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New study says as you age, you're more likely to believe in love at first sight

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Do you believe in love at first sight, or is that idea just for young and naive teenagers? If you are over age 35 and have fantasized about locking eyes with some beautiful stranger across the room, you're not alone. As it turns out, those who are middle aged are 46% more likely to believe in love at first sight than their younger 18-24 year-old counterparts, at least according to a new study by

Sixty-seven percent of those aged 35 to 44 and 64% of those aged 45 to 54 believe in love at first sight, the highest percentages of people polled in the study. Those 18 to 24? Not so much. Only 46% of them believe you can fall in love at first sight. Even seniors 65 and older are a bit more optimistic at 56%.

Does this mean we don't grow wiser with age? Far from it, according to the study's dating expert Rachel Dack, who said that Americans 35 and up are more likely to believe in love at first sight because they’ve had more time to experience and evaluate it (and more relationships and intimacy in general), and have greater clarity about what love means to them than Americans under 35.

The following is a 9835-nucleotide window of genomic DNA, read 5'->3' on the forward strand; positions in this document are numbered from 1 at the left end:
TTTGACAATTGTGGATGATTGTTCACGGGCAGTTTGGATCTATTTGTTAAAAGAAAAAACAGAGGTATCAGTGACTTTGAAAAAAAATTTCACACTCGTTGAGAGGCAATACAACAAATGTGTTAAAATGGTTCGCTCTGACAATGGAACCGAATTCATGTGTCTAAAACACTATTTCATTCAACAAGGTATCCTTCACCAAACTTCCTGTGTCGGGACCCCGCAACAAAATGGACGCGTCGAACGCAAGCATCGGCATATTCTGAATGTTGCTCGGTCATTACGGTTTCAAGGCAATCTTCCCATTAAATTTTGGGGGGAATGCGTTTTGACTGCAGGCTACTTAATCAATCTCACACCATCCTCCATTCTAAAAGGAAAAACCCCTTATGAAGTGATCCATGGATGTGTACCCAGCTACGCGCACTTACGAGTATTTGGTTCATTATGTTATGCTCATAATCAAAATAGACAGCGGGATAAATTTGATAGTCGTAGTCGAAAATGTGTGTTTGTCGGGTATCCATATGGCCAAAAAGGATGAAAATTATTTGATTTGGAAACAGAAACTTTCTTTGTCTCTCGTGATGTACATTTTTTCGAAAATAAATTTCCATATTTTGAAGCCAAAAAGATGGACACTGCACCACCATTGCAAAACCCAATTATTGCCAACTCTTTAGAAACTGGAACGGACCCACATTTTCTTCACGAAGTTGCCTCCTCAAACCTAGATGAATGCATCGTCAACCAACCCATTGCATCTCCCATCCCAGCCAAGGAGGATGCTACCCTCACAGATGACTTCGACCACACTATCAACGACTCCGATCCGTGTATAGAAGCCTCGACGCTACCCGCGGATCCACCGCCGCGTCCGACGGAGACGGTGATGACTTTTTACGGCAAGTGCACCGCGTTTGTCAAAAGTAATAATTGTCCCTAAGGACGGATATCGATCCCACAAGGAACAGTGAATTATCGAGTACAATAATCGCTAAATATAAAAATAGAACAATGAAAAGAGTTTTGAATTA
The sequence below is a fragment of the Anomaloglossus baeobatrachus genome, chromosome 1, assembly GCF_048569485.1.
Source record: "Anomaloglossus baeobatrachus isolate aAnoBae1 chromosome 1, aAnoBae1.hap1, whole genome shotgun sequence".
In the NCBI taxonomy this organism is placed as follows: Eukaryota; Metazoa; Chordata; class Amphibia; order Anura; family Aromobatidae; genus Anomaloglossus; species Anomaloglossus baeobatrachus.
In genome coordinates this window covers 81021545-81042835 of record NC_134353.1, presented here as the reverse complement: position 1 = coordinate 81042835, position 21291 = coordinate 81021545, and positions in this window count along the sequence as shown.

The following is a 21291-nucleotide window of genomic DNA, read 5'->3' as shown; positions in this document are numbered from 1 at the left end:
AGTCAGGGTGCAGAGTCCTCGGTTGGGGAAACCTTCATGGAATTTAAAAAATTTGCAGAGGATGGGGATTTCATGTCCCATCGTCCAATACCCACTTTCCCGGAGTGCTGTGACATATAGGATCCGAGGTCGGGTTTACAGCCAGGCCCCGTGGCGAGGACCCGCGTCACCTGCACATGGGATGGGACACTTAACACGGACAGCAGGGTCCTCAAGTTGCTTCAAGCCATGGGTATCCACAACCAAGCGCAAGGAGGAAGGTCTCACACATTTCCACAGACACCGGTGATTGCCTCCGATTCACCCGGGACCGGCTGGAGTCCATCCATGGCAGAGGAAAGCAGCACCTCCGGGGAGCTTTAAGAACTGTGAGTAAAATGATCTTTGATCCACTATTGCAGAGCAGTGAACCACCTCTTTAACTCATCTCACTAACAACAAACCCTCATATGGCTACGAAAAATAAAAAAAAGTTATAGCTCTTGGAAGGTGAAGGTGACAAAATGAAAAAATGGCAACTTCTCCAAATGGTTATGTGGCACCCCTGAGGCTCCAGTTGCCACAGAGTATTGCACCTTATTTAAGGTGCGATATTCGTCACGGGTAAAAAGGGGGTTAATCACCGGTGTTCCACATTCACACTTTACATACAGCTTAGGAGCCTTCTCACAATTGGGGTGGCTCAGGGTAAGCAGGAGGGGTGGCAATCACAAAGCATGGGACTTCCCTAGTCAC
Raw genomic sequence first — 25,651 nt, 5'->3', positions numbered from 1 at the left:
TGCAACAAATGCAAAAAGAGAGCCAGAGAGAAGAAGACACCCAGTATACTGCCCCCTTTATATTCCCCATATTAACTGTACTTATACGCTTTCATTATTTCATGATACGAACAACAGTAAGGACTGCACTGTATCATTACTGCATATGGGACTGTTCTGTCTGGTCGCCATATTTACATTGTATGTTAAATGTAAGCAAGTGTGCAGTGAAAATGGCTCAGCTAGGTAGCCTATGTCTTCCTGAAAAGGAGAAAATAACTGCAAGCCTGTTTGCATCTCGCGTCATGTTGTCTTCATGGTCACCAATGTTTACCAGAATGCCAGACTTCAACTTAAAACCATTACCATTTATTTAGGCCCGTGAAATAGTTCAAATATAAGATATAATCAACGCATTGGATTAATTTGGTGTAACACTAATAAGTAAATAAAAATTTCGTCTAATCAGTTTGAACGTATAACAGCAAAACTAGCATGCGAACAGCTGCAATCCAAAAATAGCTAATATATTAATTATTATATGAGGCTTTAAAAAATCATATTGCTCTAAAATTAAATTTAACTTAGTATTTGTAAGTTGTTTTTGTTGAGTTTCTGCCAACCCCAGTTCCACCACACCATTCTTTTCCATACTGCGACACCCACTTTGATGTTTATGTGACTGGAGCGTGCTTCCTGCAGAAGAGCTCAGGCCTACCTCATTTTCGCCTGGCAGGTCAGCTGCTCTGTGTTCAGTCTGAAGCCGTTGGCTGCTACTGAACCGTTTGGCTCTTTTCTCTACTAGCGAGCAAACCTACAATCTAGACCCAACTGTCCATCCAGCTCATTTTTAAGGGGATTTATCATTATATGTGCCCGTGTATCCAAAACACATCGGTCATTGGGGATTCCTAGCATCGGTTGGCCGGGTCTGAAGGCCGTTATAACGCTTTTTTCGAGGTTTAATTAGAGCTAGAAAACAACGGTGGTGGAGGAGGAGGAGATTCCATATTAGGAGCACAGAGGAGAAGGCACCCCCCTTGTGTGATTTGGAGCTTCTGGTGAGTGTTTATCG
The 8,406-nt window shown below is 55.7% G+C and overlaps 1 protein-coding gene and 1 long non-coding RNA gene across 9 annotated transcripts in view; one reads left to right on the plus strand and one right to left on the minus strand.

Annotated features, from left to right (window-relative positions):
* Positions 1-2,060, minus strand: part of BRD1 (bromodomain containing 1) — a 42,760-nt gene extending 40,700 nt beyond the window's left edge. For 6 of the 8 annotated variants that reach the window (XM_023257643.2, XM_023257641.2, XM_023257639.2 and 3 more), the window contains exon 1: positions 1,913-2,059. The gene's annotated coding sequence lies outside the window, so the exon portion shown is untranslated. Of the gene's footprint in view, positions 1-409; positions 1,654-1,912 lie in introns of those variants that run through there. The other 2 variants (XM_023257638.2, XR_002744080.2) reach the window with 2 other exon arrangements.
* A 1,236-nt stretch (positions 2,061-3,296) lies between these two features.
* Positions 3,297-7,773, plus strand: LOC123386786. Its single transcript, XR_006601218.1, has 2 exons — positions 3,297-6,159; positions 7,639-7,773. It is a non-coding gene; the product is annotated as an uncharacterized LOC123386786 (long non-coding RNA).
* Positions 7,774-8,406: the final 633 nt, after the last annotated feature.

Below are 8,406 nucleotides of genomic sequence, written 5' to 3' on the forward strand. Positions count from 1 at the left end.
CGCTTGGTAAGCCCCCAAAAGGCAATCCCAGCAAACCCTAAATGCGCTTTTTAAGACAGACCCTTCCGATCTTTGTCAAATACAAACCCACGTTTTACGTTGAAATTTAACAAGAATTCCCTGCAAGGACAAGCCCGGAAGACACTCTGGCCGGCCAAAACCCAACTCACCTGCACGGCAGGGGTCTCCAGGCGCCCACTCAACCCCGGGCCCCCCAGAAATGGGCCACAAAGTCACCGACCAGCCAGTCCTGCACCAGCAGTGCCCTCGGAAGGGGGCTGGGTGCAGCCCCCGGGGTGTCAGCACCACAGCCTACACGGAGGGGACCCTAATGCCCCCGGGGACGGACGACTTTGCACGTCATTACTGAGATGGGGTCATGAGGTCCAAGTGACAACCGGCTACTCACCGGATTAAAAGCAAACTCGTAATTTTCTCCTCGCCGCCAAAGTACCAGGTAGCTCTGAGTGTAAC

Interestingly, single people seem to be more cynical about the idea than those who are married or divorced. Only 50% of single people polled believe in love at first sight, whereas 60% of divorced people and 61% of married people do.

Another interesting finding: men are more romantic than women, despite the stereotypes of being non-committal. Turns out, they are just waiting for the right one to appear. Sixty-one percent of men believe in love at first sight compared to only 53% of women.

The study surveyed 1,080 respondents over the course of three weeks, balancing responses by age, gender, income, race, sexuality and other factors in order to accurately represent the U.S. population. The study has a margin of error of +/- 2.8%.